Round about the 2:47 mark, the band ever-so-temporarily hits the snooze button, and Rex mutters “Probably should have finished the song.” Christina coos a knowing “Uh-huh,” Rex mutters “Okay,” the guitars kick back in, and Christina gets the band back in gear with a strong-willed “Sock it to me!” in her best Judy Carne verbal guise. From there, the guitars are in charge, the background singers chant “Awoo not not a” as if they’d just wandered in from recording America’s “Sister Golden Hair,” and the track comes to a close, but not before tipping its hat to early ELO with a thump of a tag that would only have raised even more hackles had a full orchestra been ushered into the mix.

“Not a Good Man” dates back to the Armoires’ earliest days, being the first song they played live. Produced with gusto by Nathaniel Myer with the Armoires (Myer features on the track behind the drum kit, plucking the bass strings and handling the guitar solo), this is one of the kind of musical moments that, thanks to your incessant toe-tapping, will have your downstairs neighbors all hot and bothered.

“Not a Good Man,” by the way, will not feature on the upcoming Armoires platter, Zibaldone, so you will want to snap this single pairing up without delay. Offering “(How Did You Make) A Mistake Like Me?” alongside “Not a Good Man” seems like the bargain of the century, or at least of the moment. However you look at it, it’s quite the thing.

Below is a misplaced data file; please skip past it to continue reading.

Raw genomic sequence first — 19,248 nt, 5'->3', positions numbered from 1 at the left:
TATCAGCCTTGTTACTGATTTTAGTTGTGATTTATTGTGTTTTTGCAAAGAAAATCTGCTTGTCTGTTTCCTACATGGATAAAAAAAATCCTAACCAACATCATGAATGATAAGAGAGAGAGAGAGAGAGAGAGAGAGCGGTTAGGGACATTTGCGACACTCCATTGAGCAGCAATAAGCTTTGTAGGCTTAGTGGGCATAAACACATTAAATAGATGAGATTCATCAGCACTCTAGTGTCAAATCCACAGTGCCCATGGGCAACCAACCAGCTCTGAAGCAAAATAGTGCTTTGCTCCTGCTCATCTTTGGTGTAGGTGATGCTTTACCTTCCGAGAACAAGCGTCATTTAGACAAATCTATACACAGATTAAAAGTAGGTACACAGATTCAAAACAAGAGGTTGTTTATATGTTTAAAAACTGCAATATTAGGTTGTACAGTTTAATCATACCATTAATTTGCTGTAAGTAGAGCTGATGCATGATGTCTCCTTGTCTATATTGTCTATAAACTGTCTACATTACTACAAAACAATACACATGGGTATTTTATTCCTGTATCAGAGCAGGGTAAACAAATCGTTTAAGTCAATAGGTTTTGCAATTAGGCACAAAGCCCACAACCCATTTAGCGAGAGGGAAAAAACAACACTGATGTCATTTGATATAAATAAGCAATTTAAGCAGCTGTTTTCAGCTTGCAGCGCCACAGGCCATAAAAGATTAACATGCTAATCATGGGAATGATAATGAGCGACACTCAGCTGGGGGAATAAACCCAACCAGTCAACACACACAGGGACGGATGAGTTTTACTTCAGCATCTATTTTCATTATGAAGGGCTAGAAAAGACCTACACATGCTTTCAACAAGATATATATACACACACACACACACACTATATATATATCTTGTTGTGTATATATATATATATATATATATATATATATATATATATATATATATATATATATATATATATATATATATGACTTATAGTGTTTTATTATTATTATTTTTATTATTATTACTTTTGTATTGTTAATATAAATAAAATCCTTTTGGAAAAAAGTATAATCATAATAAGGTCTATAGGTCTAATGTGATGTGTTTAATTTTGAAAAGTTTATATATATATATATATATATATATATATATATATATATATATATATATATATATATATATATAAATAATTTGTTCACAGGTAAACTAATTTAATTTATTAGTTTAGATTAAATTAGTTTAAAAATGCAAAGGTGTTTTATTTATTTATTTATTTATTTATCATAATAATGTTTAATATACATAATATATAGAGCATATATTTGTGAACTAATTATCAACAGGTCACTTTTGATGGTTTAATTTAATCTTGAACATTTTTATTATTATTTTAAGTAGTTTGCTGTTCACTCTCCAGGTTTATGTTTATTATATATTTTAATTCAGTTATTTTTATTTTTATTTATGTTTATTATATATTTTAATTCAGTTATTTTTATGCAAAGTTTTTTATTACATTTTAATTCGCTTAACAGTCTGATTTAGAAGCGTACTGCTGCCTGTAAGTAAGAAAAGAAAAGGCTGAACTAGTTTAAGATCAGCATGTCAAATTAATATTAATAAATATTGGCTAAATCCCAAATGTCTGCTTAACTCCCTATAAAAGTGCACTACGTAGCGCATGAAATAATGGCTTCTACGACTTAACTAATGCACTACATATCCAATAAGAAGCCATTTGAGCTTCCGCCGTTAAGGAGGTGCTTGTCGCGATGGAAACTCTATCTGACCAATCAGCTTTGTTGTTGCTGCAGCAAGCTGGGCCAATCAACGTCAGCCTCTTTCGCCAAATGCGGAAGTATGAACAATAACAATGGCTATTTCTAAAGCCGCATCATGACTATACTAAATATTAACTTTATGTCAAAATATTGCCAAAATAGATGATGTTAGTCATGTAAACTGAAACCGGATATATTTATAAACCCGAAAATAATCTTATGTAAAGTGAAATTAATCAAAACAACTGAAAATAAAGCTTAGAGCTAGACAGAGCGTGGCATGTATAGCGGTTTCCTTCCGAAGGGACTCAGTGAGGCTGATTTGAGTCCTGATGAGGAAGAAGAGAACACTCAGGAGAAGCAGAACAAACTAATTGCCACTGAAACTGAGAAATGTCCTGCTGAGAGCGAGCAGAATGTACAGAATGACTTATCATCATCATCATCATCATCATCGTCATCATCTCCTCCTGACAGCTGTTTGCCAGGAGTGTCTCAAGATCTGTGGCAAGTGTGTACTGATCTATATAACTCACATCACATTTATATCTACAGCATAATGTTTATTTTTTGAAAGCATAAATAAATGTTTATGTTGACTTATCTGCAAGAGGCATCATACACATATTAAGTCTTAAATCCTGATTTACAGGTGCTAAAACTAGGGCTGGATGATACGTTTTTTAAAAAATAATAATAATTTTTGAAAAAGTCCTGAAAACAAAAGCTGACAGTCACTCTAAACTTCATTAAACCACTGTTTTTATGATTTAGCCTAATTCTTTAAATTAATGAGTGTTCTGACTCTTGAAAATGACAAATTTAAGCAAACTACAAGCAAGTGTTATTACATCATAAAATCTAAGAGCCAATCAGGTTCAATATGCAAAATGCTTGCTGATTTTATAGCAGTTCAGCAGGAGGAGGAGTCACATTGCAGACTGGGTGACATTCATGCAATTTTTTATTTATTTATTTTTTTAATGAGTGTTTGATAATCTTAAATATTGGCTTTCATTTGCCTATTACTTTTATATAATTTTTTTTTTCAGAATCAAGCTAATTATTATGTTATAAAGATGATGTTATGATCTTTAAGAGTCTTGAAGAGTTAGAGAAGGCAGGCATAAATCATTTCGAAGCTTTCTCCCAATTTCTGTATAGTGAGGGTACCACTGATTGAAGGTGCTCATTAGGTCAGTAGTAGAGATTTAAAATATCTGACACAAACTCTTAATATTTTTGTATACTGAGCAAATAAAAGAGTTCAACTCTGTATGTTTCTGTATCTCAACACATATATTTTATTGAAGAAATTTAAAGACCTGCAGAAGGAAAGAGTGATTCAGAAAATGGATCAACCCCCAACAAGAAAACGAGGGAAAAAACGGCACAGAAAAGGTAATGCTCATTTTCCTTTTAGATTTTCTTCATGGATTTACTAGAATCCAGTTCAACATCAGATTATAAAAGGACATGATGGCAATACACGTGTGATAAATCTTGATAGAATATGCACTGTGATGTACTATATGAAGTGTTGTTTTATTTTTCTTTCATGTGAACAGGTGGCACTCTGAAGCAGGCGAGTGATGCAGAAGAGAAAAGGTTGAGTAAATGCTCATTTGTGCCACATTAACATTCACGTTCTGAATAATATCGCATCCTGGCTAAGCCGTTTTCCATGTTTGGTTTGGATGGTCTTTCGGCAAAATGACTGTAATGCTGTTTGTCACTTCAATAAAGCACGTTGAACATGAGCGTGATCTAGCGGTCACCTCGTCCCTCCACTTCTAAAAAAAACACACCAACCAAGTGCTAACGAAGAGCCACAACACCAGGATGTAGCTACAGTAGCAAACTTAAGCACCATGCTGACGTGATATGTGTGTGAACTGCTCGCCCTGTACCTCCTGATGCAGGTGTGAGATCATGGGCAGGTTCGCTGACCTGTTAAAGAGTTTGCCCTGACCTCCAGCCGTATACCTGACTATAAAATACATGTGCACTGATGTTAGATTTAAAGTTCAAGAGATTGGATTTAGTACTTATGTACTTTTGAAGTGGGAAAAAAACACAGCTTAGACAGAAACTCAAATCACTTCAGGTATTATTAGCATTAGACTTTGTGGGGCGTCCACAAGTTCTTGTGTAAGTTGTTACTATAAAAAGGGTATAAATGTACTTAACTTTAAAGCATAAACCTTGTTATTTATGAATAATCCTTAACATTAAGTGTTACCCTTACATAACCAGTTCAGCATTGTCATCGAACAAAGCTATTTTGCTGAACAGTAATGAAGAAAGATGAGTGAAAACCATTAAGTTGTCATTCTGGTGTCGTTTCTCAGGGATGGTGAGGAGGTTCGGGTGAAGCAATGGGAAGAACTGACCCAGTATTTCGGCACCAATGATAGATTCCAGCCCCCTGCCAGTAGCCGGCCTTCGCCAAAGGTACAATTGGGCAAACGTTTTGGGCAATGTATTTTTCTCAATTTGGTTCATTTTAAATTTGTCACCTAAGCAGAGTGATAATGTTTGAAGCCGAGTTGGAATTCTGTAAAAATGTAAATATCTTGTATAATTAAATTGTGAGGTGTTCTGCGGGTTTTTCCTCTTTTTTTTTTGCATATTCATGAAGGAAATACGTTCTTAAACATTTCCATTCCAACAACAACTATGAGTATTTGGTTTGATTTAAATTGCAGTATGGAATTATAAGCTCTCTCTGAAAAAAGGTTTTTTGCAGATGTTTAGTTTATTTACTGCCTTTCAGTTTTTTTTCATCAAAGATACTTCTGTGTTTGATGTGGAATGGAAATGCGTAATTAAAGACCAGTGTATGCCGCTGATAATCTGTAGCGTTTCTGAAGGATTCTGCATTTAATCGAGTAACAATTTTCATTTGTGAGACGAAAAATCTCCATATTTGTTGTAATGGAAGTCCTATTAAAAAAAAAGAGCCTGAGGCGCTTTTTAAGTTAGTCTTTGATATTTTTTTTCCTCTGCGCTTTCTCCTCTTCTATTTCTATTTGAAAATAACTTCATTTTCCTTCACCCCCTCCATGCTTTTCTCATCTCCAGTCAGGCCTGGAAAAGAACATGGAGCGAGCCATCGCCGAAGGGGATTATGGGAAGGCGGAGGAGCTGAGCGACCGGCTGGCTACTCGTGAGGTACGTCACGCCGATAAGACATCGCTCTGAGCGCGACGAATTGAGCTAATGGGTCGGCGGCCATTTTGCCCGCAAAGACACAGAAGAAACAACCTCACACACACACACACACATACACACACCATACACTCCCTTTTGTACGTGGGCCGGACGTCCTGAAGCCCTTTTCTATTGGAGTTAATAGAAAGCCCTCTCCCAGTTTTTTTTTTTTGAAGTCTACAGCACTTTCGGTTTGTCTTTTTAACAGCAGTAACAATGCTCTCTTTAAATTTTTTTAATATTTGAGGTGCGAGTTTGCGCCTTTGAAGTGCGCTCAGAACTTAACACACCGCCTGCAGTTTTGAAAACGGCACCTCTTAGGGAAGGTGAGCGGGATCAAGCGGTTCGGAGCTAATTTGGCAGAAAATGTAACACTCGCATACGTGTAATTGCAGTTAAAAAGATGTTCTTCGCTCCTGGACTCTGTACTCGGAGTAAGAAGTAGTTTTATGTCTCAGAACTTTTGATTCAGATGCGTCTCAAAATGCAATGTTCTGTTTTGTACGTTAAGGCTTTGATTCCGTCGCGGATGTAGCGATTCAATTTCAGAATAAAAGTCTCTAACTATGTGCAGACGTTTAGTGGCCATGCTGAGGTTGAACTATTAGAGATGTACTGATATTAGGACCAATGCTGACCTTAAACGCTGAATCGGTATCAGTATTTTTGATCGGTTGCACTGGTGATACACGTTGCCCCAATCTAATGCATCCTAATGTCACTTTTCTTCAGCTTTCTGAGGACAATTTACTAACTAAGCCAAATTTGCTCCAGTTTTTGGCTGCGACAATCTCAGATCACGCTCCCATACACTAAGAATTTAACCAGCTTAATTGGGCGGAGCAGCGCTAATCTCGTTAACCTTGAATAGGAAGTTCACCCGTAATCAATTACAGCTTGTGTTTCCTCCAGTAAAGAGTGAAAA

Where to Get It and Preview Tracks (Releases tomorrow,
Friday, April 5): Big Stir Digital Singles (Preorder)

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Alan Haber’s Pure Pop Radio is the premiere website covering the melodic pop scene with in-depth reviews of new and reissued recordings, and a wide variety of features. We’ve been around since the first weekly Pure Pop Radio shows, which began broadcasting in 1995, and the 24-hour Pure Pop Radio station, which ended last August.

Welcome to your number one home for coverage of the greatest melodic pop music in the universe from the ’60s to today.

Reviews: 3.21.19: The Squires of the Subterrain’s Radio Silence: Ghosts are Afoot

By Alan Haber – Pure Pop Radio

The Squires of the Subterrain | Radio Silence
(Rocket Racket, 2019)

In the achy, far-from-silent world that the characters of Christopher Earl’s new songs inhabit, ghosts, or feelings that go bump in the night, are afoot, the past is a bubbling mess ripe for healing, and actions have their consequences.